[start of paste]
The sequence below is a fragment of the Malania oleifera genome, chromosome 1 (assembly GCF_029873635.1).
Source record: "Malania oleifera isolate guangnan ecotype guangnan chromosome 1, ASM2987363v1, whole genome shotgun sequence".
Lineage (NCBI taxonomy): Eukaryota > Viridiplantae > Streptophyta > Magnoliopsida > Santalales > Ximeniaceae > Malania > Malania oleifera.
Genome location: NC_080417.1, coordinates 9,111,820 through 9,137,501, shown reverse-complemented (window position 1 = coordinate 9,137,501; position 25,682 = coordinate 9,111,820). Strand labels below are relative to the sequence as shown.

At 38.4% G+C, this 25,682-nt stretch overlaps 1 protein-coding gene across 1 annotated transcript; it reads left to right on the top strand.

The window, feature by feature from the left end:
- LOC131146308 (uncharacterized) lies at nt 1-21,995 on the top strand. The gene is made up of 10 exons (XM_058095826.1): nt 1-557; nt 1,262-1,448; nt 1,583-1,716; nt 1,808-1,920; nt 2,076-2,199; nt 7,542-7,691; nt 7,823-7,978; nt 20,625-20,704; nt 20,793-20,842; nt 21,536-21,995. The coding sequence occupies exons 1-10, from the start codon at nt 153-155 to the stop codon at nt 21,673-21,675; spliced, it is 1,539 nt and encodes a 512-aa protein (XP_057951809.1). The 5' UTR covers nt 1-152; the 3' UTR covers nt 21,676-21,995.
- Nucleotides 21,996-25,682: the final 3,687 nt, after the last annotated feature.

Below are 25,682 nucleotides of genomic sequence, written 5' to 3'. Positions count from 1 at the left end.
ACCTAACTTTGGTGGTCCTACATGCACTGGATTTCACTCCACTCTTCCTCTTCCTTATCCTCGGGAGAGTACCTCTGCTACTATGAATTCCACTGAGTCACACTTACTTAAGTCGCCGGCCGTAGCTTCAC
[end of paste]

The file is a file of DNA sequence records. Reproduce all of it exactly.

The sequence below is a fragment of the Malania oleifera genome, chromosome 1 (assembly GCF_029873635.1).
Source record: "Malania oleifera isolate guangnan ecotype guangnan chromosome 1, ASM2987363v1, whole genome shotgun sequence".
Lineage (NCBI taxonomy): Eukaryota > Viridiplantae > Streptophyta > Magnoliopsida > Santalales > Ximeniaceae > Malania > Malania oleifera.
Genome location: NC_080417.1, coordinates 9,111,820 through 9,137,501, shown reverse-complemented (window position 1 = coordinate 9,137,501; position 25,682 = coordinate 9,111,820). Strand labels below are relative to the sequence as shown.

At 38.4% G+C, this 25,682-nt stretch overlaps 1 protein-coding gene across 1 annotated transcript; it reads left to right on the top strand.

The window, feature by feature from the left end:
- LOC131146308 (uncharacterized) lies at nt 1-21,995 on the top strand. The gene is made up of 10 exons (XM_058095826.1): nt 1-557; nt 1,262-1,448; nt 1,583-1,716; nt 1,808-1,920; nt 2,076-2,199; nt 7,542-7,691; nt 7,823-7,978; nt 20,625-20,704; nt 20,793-20,842; nt 21,536-21,995. The coding sequence occupies exons 1-10, from the start codon at nt 153-155 to the stop codon at nt 21,673-21,675; spliced, it is 1,539 nt and encodes a 512-aa protein (XP_057951809.1). The 5' UTR covers nt 1-152; the 3' UTR covers nt 21,676-21,995.
- Nucleotides 21,996-25,682: the final 3,687 nt, after the last annotated feature.

Below are 25,682 nucleotides of genomic sequence, written 5' to 3'. Positions count from 1 at the left end.
ACCTAACTTTGGTGGTCCTACATGCACTGGATTTCACTCCACTCTTCCTCTTCCTTATCCTCGGGAGAGTACCTCTGCTACTATGAATTCCACTGAGTCACACTTACTTAAGTCGCCGGCCGTAGCTTCAC